Academic journal article European Journal of Social & Behavioural Sciences, The

You Do Not like the Activity Arranged by the Teacher; What Do You?

Academic journal article European Journal of Social & Behavioural Sciences, The

You Do Not like the Activity Arranged by the Teacher; What Do You?

Article excerpt

1. Introduction

The purpose of the article is to describe children's perceived strategies in relation to a conflict situation with an educator. We view the situation as part of the interaction and communication present in the power relations of all educational activities. In the National Curriculum Guidelines on ECEC in Finland (Ministry of Social Affairs and Health, 2003) the principle of giving due weight to the views of the child is mentioned as a central value in early childhood education and care (ECEC). The principle of children receiving understanding and having their say in accordance with their age and maturity is also listed in the values of ECEC. Children should be heard and seen. In general, educators should be sensitive to children's needs and initiatives. Unfortunately, this focus on children's rights and human dignity does not include children as producers of social interaction outside the curriculum. Instead, educators are considered to be committed, sensitive and able to react to children's feelings and needs. In the community of adults and children, they enable a good atmosphere in which children have a feeling of togetherness and inclusion.

In the year before compulsory education begins, children can participate in pre-primary education. The core curriculum for preschool education (the Finnish National Board of Education, 2000) stresses the promotion of children's growth into humane individuals and ethically responsible members of society by guiding them towards responsible actions and compliance with generally accepted rules as well as towards appreciation for other people. Children are to practice the rules of co-existence and learn commitment to these rules. They are to internalize the good practices of our society and understand their significance as part of everyday life. The idea of children as producers of social content is not considered.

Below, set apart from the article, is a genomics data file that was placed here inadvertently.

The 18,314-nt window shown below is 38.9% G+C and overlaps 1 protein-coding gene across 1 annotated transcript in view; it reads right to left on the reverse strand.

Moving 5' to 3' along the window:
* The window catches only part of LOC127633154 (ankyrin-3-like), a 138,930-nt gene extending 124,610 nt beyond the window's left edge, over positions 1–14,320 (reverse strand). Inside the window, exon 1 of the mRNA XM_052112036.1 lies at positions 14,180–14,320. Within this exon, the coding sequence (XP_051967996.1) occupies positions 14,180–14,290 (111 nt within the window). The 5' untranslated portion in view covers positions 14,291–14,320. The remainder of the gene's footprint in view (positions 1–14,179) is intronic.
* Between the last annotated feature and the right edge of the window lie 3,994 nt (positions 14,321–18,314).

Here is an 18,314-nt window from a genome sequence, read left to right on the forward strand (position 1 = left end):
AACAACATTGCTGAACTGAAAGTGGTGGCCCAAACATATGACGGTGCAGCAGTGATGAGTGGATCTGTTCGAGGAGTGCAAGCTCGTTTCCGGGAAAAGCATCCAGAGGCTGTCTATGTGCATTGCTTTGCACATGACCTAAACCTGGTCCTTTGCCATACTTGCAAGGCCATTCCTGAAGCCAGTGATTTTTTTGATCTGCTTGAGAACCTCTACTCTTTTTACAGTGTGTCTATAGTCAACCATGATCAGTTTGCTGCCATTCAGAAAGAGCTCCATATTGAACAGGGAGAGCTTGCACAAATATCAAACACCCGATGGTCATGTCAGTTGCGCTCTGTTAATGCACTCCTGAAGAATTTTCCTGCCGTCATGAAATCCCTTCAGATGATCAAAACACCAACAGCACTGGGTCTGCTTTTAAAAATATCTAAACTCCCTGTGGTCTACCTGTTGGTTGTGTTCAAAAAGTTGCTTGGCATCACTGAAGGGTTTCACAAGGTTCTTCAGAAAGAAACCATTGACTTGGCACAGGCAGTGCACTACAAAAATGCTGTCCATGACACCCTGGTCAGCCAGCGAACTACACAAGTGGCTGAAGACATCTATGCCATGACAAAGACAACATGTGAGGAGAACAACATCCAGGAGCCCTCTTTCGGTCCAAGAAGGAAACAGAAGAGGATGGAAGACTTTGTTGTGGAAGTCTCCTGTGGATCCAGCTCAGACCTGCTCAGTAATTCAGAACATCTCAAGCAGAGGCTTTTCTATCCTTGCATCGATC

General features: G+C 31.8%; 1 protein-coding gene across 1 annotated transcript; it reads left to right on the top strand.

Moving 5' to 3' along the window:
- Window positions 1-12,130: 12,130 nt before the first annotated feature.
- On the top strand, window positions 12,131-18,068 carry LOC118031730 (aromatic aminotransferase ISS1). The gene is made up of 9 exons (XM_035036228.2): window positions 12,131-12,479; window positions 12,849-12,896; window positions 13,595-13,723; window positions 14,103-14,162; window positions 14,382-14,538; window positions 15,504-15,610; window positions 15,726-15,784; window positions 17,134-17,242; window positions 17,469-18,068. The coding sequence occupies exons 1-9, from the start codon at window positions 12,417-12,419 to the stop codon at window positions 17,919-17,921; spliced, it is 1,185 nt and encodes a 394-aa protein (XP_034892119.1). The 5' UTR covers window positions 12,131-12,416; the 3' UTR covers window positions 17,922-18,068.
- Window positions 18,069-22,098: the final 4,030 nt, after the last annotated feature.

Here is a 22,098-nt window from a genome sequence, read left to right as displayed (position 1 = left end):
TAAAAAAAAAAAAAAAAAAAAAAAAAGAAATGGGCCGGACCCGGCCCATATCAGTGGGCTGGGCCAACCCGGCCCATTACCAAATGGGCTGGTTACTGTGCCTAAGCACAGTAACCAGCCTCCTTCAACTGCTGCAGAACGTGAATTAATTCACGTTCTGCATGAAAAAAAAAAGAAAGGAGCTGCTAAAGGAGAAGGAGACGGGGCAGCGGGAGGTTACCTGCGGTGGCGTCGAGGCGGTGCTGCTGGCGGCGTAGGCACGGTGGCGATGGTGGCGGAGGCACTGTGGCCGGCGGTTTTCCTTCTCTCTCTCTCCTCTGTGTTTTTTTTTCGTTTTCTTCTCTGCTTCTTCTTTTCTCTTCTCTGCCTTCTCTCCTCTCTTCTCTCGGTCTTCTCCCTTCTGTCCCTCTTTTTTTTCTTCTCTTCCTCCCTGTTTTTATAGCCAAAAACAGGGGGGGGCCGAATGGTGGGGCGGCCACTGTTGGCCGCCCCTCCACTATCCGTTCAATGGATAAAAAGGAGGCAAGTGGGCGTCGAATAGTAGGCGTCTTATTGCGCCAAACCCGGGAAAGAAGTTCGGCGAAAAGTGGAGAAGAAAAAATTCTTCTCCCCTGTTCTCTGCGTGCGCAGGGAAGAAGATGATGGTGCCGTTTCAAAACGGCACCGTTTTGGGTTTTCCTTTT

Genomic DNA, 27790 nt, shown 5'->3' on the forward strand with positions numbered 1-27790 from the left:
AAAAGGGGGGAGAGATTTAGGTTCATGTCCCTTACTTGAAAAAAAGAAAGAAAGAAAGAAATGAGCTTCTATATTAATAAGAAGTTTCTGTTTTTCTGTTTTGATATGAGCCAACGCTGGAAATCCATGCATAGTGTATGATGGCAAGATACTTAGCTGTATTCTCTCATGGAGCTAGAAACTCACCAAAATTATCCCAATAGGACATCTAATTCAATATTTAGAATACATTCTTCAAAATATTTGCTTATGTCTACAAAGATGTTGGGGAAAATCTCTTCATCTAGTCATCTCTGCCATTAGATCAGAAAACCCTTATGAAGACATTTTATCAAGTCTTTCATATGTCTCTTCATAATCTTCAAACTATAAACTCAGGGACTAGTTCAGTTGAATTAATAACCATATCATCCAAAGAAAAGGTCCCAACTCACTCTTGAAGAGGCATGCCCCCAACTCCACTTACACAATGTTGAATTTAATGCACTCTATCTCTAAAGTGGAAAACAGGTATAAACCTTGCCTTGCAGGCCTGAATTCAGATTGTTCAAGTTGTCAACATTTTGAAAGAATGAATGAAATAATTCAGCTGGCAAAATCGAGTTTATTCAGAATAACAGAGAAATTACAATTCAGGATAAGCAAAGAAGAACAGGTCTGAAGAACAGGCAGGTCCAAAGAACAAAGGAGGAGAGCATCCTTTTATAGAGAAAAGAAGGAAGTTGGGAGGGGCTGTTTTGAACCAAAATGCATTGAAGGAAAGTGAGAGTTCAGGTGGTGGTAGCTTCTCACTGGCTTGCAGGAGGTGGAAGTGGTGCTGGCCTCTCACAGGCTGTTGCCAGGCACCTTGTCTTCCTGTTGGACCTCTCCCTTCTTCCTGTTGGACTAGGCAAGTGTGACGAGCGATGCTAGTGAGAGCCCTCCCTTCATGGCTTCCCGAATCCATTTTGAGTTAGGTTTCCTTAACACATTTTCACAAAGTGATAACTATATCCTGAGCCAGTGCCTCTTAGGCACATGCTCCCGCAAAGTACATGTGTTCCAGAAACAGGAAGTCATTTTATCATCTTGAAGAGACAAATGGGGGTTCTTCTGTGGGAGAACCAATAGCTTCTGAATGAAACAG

According to Kalliala (2008, 29), the problems of interaction between children and adults are rarely discussed. The sensitivity of educators has an impact on their role. Conflict situations between children and educators require a shared understanding about the context and dialogue (Lundan, 2009; Turja, 2011). Moreover, children's own ways of interaction and their use of interactive tools have an impact on the interaction processes between children and educators. For example, Reunamo (2007) has described four different orientations toward change in social situations: accommodative, participative, dominating and withdrawn. Lehtinen (2000) describes the personal, social and cultural resources held by children, which result in four profiles of agency: reformers, fighters, reproducers and followers. According to Lundan (2009), the different types of interaction produce different strategies fo r action, for example, resistance, freedom, cooperation and education.

In addition to the paradigm of studying children's conceptions as adaptations, we need to consider children's views as independent variables that have the capacity to impact the environment, too (Reunamo, Sajaniemi, Suhonen & Kontu, 2012). These views are often related to metacognitive processes. In this article, we interview the children to reveal the children's interaction strategies between children and adults. The interviews were d esigned to elicit the children's orientations toward change. The children's views are not studied in a given environment; rather, they are studied in order to see how they affect the children's own experiences and development. That development has an effect on others' development as well.

2. Problem Statement

The purpose of the research has been to study children's action strategies in a conflict situation with a teacher and the changes in these strategies as the children develop. An important aspect of these strategies is the children's agency. Agency has been an important aspect of research for some time (Cooney & Selman, 1980; Reunamo, 1988; James & Prout, 1997; Corsaro, 1997; Reunamo and Nurmilaakso, 2007). …

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